What the Hell Happened to John McTiernan?
The film’s producer first caught wind of Tom Clancy’s Jack Ryan character prior to the book’s publication. When the novel shot to the top of the charts and remained there, Hollywood studios started knocking on the door. However, they soon lost interest after making the determination the novel was too complex, and not entirely original. Mace Neufeld, the eagle-eyed producer, persuaded Paramount to launch the project.
The role of Jack Ryan was to go to an upstart rising star as opposed to an established one. Baldwin was sought out, and he signed on the play the lead role. Paramount felt that an established star was a must, though. After all, this was a big-budget film, and they needed an anchor. Not that submarines have them.
Connery, removed from Bond, and more recently removed from the Indiana Jones franchise, was pursued to fill this role. At this juncture, the filmmakers were two weeks from the scheduled production start date. So after scrambled negotiations (where Connery presumably emerged very pleased), the film was set with Connery and Baldwin in the two lead roles, divided by the Cold War. Connery as a Soviet submarine commander, and Baldwin as the American super spy Ryan.
The film, unable to shoot inside of actual submarines, designed its sets with verisimilitude. Connery described the sets, which were very confined, built 45 feet in the air, very hot, and able to be tilted up to 45 degrees, as ” very disturbing”. For shots above sea level, also known as the Plimsoll line (thanks, Boating 101!), full-scale mockups of the submarines were constructed, for it was the era before CGI. McTiernan and Connery, both reportedly prone to severe seasickness, stayed ashore for mostly all of the maritime shoots. The movie’s production could have gone wrong Waterworld-style, but nothing disastrous happened.
As the film neared release, things outside the shoot were frenzied. The USSR, the film’s villain, was in its death throes. There were worries the empire’s impending implosion would render the film “irrelevant”. These anxieties proved unfounded, as audiences indicated they were up for one more cinematic Soviet throw down. The movie lit up the box office, nearly septupling its budget. Critics praised the film, and McTiernan’s direction was singled out as being skillful.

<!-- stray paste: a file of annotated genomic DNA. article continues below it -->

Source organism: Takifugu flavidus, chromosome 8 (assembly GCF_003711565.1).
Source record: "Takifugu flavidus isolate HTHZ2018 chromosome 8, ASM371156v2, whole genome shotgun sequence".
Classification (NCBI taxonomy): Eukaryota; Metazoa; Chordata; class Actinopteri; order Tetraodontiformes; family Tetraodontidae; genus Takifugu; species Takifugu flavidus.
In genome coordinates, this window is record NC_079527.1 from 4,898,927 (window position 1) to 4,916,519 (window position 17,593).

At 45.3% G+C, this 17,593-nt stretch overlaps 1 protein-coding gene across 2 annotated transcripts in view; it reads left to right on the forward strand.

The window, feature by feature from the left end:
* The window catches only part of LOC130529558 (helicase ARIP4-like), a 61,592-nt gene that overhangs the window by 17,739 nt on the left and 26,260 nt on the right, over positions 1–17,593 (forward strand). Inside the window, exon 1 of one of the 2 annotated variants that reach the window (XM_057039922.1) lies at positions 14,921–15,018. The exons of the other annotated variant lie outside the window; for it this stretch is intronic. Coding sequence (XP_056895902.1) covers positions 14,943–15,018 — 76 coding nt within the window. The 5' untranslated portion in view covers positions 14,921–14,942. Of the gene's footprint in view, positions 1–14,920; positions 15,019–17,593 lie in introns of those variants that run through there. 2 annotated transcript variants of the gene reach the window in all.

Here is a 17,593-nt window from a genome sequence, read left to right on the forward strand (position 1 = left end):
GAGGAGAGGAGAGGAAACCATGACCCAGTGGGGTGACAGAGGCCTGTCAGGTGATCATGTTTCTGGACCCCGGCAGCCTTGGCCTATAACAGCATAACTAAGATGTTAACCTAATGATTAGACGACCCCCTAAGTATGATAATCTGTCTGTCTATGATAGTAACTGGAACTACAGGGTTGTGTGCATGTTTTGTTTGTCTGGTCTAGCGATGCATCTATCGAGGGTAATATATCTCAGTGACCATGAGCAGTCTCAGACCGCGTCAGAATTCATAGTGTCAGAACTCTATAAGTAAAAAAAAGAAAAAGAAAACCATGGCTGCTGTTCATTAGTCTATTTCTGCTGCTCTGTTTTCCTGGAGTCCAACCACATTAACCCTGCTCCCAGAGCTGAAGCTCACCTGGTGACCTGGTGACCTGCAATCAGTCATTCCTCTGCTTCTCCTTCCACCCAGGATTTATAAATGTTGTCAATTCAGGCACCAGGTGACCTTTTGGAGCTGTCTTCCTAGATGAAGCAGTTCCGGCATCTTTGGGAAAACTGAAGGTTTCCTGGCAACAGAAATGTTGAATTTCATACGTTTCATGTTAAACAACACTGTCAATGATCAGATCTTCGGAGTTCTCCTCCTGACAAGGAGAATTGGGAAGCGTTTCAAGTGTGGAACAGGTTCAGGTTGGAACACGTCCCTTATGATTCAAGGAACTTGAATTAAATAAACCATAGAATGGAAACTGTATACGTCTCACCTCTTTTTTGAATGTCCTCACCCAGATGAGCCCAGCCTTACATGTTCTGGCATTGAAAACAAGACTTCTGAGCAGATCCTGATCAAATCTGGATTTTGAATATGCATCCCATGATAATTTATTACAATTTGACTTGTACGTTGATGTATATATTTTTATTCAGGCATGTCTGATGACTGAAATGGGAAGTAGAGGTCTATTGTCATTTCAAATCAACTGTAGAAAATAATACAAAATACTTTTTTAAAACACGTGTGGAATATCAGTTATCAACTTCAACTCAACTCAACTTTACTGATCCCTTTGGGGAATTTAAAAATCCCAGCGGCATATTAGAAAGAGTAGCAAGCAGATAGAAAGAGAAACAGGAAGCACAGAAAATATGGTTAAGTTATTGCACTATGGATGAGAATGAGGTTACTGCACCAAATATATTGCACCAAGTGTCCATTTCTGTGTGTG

In 1992, McTiernan reuinted with Connery for the romantic adventure movie, Medicine Man.
Connery starred as an eccentric scientist working on a cure for cancer in the jungles of the Amazon. Apparently eccentric is code for “chauvinist” because he rejects the help of a female research assistant played by Lorraine Bracco. But since this is a movie, the 38-year-old Bracco was contractually obligated to fall for the 62-year-old former 007.
Did you hear that? At the end of the trailer? McTiernan was referred to by name instead of “the director of Die Hard“. That’s how you know you’re an a-list director. When they mention your name in the trailer.
Medicine Man appears to have been designed as an Oscar bait-type film, casting a highly respected Oscar nominee in the leading role, and a rising prestige star as his foil. Bracco was hot off of Goodfellas at the time. Despite the hopes of everyone involved, the final product essentially stunk. The Academy would not give it the time of day.
So its release date was shifted into the gloomy pits of early February. Despite opening in first place, Medicine Man failed to recover its production costs. Critics savaged its sappiness and insipid melodrama.
In 1993, McTiernan reuinted with his Predator star, Arnold Schwarzenegger, for the action-comedy, Last Action Hero.
Schwarzenegger starred as a fictional action movie hero in a Lethal Weapon-type franchise. A little boy with a magic ticket is transported into his latest action movie. Unfortunately for the little boy, it isn’t very good.
Last Action Hero was written by Zak Penn and Adam Leff as a satire of movies like Lethal Weapon. The original screenplay was appropriately titled Extremely Violent. Penn described the research process for the script:
We rented every action movie we could think of and made a checklist. Does the second-most evil bad guy die before or after the most evil bad guy? Does the hero have a Vietnam buddy? It was fun, although watching Steven Seagal movies one after another can be soul-crushing.
Penn and Leff’s script was extremely popular and a bidding war ensued. Columbia Pictures eventually shelled out $350,000 to purchase the script. Even more surprising, the actor who inspired the main character was interested in starring in the movie. According to Penn:
We never thought we’d actually get Arnold. We were just two guys sitting in my apartment, thinking maybe someone would read it and get the reference. When we heard he wanted to do it, Adam and I looked at each other like, ‘This is insane.’
Next: More Last Action Hero
Posted on May 8, 2015, in Movies, What the Hell Happened?, WTHH Director and tagged die hard, John McTiernan, last action hero, predator, the hunt for red october. Bookmark the permalink. 50 Comments.